If you’ve ever stepped foot into a health food store or pharmacy, you’ve probably noticed adverts for Echinacea, a herbal remedy purported to fight off the common cold.
If you’d like to find out more about this remedy read through our guide below.
First things first, what is Echinacea and where does the supplement come from?
Echinacea is a herbal flowering plant native to the United States and Canada. It is closely related to the daisy and there are a total of nine varieties, which known by various names. So if somebody is talking about Black Susans, Black Sampsons, Coneflowers or American Cone Flowers, they may be referring to Echinacea.
Various parts of the Echinacea plant have been used as a herbal remedy since at least the mid-19th century. All parts of the plant can be used, including the roots, leaves and flowers.
What is Echinacea used for, is it effective?
Traditionally, people took Echinacea to protect themselves from colds and flu, but today scientists take a dim view on this use. Instead, scientists believe that Echinacea might have some medicinal properties but only for alleviating cold and symptoms if taken in the early stages as the virus develops – not to ward it off. However, no conclusive evidence proves this as yet. This is because research has been inconsistent and unreliable to date.
WebMD weighs up the scientific evidence behind Echinacea and concludes by saying that if there is any evidence it is “likely to be modest.”
If you visit the US government’s MedlinePlus website, you can see a review of the Echinacea supplement from the Natural Medicines Comprehensive Database. The NMCD assigns herbal remedies and supplements ratings after reviewing relevant literature. They rate Echinacea as “possibly effective” for reducing cold symptoms if taken during the early stages of the virus developing. Possibly effective is a reasonable rating:
“This product has some clinical evidence supporting its use for a specific indication; however, the evidence is limited by quantity, quality, or contradictory findings. Products rated “Possibly Effective” might be beneficial, but do not have enough high-quality evidence to recommend for most people”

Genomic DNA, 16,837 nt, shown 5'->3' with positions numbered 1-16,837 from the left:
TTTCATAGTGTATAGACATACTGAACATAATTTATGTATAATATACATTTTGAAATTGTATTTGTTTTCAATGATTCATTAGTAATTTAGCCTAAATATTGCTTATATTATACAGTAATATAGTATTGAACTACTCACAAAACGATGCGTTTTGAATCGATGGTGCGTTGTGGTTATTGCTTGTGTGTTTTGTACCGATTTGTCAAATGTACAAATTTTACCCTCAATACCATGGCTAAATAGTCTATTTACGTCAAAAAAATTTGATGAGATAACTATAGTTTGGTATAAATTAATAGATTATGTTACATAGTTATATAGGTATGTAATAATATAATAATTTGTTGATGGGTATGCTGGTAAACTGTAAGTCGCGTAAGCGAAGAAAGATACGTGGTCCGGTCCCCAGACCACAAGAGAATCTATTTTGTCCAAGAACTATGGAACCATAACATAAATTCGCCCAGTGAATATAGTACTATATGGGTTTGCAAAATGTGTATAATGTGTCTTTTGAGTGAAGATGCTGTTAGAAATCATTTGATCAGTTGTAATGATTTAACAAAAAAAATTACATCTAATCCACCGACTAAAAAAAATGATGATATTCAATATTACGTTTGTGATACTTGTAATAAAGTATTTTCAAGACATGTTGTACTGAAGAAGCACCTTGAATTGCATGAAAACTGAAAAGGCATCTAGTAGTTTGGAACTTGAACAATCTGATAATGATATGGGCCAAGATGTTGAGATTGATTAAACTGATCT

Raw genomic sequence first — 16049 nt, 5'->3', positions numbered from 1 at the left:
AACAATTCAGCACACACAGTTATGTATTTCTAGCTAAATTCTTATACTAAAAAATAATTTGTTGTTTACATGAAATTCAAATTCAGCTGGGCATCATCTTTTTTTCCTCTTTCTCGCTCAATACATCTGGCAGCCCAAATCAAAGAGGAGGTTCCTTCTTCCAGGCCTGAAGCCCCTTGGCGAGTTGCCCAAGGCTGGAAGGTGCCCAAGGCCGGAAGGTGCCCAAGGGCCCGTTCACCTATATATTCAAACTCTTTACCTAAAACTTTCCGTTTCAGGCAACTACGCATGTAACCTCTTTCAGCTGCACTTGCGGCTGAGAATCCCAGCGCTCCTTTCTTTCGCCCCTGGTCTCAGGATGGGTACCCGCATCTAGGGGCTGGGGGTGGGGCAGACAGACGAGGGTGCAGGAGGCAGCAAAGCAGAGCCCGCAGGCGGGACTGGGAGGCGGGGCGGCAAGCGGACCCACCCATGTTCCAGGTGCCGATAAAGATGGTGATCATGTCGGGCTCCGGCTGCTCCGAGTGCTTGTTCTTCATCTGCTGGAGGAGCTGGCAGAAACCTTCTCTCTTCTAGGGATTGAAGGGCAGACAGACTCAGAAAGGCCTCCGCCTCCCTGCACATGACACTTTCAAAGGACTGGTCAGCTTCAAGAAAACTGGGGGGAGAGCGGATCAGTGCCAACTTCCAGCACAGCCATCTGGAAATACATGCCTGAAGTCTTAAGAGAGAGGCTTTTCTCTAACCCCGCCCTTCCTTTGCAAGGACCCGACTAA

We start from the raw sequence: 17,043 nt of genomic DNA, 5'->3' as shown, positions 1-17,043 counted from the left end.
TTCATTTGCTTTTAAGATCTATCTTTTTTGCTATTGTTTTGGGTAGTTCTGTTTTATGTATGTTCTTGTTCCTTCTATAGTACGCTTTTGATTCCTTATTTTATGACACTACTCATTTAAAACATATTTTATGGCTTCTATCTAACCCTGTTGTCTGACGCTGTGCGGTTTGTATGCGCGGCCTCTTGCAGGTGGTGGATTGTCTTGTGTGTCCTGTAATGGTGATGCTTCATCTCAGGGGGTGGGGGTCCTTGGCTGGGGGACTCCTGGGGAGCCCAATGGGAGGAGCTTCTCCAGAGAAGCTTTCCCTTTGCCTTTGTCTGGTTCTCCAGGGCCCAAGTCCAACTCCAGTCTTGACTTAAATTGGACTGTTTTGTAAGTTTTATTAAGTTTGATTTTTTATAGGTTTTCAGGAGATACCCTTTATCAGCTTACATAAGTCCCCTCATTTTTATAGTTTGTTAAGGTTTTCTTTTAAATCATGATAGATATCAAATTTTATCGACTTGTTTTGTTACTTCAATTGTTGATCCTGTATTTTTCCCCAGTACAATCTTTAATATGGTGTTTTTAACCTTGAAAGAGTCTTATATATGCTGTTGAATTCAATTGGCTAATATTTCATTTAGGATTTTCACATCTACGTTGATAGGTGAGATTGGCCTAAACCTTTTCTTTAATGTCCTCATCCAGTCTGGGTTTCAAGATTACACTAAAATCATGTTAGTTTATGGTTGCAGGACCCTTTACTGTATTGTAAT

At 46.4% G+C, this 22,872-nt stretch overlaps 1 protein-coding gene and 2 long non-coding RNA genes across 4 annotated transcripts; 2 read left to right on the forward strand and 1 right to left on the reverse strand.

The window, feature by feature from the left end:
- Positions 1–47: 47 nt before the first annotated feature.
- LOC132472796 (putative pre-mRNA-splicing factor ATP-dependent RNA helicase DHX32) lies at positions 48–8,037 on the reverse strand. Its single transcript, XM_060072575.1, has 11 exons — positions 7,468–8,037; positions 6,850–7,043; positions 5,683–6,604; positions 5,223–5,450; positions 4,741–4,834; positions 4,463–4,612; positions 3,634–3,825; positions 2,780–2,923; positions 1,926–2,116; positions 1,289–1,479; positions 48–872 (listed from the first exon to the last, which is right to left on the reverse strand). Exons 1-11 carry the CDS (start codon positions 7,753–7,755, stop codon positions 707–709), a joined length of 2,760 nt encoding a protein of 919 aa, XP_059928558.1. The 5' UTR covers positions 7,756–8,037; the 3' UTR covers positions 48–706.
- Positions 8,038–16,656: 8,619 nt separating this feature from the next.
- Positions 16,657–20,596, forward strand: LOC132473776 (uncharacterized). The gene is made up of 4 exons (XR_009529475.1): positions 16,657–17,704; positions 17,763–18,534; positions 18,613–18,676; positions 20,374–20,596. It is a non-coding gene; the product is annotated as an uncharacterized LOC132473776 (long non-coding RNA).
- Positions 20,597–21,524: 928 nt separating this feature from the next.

Uses for Echinacea
Traditionally, in addition to its popular use for the common cold, Echinacea supplements and teas have been used to provide relief from other ailments too, including:
- Urinary tract infections
- Vaginal yeast infections
- Genital herpes
- Gum disease
- Chronic Fatigue Syndrome (CFS)
- Bloodstream infections
- Rattlesnake bites
- Attention Deficit Hyperactivity Disorder (ADHD).
However, none of these other uses have ever been proved by research studies as being effective either.
Is Echinacea safe?
The NMCD believe that Echinacea is most likely safe for both adults and children when taken in the short term. However, little is known about side effects from taking the supplement long term.
There are some known precautions to consider before taking this supplement:
- Pregnant women and those breastfeeding should avoid Echinacea.
- Anyone with autoimmune disorders like lupus, rheumatoid arthritis, and multiple sclerosis, should also avoid taking Echinacea.
- Adults and children who are already allergic to ragweed, daisies, marigolds and mums may have reactions to Echinacea.
- When applied to the skin, Echinacea has been found to cause a rash, redness, and itchiness in some people.
There are also a number of different medicines that can interact negatively with Echinacea, including medicines that are changed by the liver and immunosuppressant medications. For full details of known medical interactions, click here.
Echinacea is available at a wide range of pharmacies, health food stores and online suppliers; should you wish to try the supplement, and it is available from leading retailer NATURE’S BEST. The company supplies a wide range of herbal cold and flu remedies to individuals all around the world.
This article is a guest post and does not constitute medical advice. You should always discuss medications and supplements with your doctor or pharmacist before trying them for the first time – especially if you are in an at-risk group or you take any other medications.
Echinacea flowers, from Nature’s Best – http://www.naturesbest.co.uk/echinacea-cold-and-flu-relief-tablets-p102/
Sneezing girl, used under creative commons license –